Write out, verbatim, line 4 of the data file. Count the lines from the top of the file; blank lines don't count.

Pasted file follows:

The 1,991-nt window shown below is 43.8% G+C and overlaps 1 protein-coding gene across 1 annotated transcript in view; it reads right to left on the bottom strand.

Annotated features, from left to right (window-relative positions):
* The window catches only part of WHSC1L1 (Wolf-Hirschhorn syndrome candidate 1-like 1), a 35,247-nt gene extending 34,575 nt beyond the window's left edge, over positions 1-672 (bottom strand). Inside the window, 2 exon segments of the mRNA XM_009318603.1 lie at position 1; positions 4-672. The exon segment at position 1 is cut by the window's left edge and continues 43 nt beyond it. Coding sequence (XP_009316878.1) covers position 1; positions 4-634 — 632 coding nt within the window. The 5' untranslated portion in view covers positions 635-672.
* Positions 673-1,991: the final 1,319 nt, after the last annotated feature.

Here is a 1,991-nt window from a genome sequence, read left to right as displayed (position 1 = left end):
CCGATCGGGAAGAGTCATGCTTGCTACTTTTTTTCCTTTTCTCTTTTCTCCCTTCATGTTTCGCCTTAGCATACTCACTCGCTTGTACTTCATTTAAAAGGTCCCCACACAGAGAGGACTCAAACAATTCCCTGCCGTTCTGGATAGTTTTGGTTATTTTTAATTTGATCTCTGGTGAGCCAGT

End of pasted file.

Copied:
* Positions 673-1,991: the final 1,319 nt, after the last annotated feature.